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Freedom of Religious Exercise . . . priceless

International / Asia Pacific
Chinese Police Clash With Tibet Protesters
Published: March 15, 2008
Violent protests erupted Friday in a busy market area of Lhasa, the Tibetan capital, as Buddhist monks and other ethnic Tibetans clashed with Chinese security forces.

Something that won’t be covered in the local press, for sure! It clashes with the idea of the economic liberators bringing modern lifestyles to the natives who need the influx of cash and tourists.  For instance, I just read one web page that claims that in the last 50 years the life expectancy of Tibetans has doubled, increasing from 36 to 67 years of age. 
Hmm.  I wonder if it’s possibly more complex than this? 
Even though this article is almost ten years old, it seems particularly insightful: 
Tibet Through Chinese Eyes
by Peter Hessler
Published in The Atlantic, Feb 1999

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What’s In A Name?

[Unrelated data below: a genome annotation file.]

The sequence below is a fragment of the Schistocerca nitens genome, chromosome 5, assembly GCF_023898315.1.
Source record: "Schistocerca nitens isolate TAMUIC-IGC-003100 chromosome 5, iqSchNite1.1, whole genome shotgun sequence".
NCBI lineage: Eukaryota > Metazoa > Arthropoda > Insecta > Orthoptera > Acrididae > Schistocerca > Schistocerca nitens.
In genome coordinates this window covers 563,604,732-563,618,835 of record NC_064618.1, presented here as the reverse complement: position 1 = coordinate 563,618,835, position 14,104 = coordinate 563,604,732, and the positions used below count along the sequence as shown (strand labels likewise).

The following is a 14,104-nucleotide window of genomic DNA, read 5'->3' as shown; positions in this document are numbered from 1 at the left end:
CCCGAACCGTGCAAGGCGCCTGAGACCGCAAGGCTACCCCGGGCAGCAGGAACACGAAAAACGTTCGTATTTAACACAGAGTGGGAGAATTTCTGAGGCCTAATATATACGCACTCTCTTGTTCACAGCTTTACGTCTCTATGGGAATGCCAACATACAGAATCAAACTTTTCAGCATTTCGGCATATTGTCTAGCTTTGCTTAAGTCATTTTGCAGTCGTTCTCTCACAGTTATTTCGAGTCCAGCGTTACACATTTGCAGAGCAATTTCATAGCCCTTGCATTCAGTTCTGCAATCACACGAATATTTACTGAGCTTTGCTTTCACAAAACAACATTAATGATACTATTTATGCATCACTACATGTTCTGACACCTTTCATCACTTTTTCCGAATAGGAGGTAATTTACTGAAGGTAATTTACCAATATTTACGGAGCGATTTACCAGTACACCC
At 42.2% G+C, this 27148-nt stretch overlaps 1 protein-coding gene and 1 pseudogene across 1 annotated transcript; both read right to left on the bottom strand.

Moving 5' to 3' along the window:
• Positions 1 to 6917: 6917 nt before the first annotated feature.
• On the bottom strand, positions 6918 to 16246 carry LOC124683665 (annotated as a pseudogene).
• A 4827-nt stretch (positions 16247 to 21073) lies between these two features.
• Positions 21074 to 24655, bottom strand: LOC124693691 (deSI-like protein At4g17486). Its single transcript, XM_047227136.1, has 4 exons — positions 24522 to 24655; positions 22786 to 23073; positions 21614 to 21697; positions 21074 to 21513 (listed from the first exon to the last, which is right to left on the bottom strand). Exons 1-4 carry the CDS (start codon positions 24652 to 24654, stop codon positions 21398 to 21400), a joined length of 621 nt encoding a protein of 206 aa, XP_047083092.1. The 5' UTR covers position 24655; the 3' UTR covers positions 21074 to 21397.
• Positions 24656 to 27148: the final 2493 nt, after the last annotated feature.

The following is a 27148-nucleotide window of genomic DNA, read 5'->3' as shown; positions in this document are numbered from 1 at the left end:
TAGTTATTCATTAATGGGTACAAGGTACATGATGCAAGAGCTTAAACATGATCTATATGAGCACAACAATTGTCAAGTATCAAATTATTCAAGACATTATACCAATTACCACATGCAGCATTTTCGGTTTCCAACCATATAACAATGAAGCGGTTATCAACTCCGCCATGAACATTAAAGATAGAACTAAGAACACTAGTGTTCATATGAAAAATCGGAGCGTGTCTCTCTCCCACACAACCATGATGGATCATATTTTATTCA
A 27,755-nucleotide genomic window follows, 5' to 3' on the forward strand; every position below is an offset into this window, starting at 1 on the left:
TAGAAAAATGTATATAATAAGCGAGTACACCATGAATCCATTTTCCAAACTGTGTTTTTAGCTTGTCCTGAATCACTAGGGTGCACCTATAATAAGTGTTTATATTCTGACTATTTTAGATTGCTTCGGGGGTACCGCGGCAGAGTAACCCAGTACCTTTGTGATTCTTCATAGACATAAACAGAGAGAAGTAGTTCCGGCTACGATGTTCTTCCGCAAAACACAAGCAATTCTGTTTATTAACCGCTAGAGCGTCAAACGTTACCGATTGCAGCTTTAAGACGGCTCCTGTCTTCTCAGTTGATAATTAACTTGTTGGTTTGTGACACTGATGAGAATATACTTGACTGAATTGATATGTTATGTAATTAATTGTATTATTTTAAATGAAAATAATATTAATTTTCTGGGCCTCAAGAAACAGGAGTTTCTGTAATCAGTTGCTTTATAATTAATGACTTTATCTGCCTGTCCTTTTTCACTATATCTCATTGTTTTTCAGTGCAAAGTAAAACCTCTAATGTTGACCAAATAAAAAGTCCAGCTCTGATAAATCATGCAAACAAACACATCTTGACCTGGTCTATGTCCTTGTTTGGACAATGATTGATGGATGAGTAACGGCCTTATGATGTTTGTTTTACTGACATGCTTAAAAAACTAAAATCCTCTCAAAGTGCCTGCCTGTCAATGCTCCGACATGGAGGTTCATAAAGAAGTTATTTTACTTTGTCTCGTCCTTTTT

A lot. 
A Chinese person’s name is very important.  It means something.  My daughter’s Kung Fu master gave her a wonderful name. In ancient Chinese, it means "beautiful poem with a long history".   My Chinese teacher’s name means something like "beautiful white snow in the forest".  In my family, names mean something as well, but in a different way.  I think — in my family at least — we listen to the sound of the name (notice that all my children’s names end with an "ah" sound), think about the history of a name (e.g. is it a Biblical name?), and who has the name been associated with (a president? a prophet?  a favorite uncle?). 
A Chinese person’s surname is listed first, and it’s proper to call someone by their surname.  For instance, if I meet someone, they might say, "Wo qing Chen."  This is pronounced in American English like:  "Woe Ching Chun".  This means, "My surname [qing] is Chen."  If a person is introduced to me this way, then it is proper for me to call them "Mr. Chen."  In Chinese, I do this by calling them "Chen Xiansheng," the word xiansheng meaning "Mister".  If they are female, then I would call her "Chen Xiaojie," the word xiaojie meaning Miss.  (A Chinese woman does not change her surname when she gets married, and the word doesn’t change according to marital status.)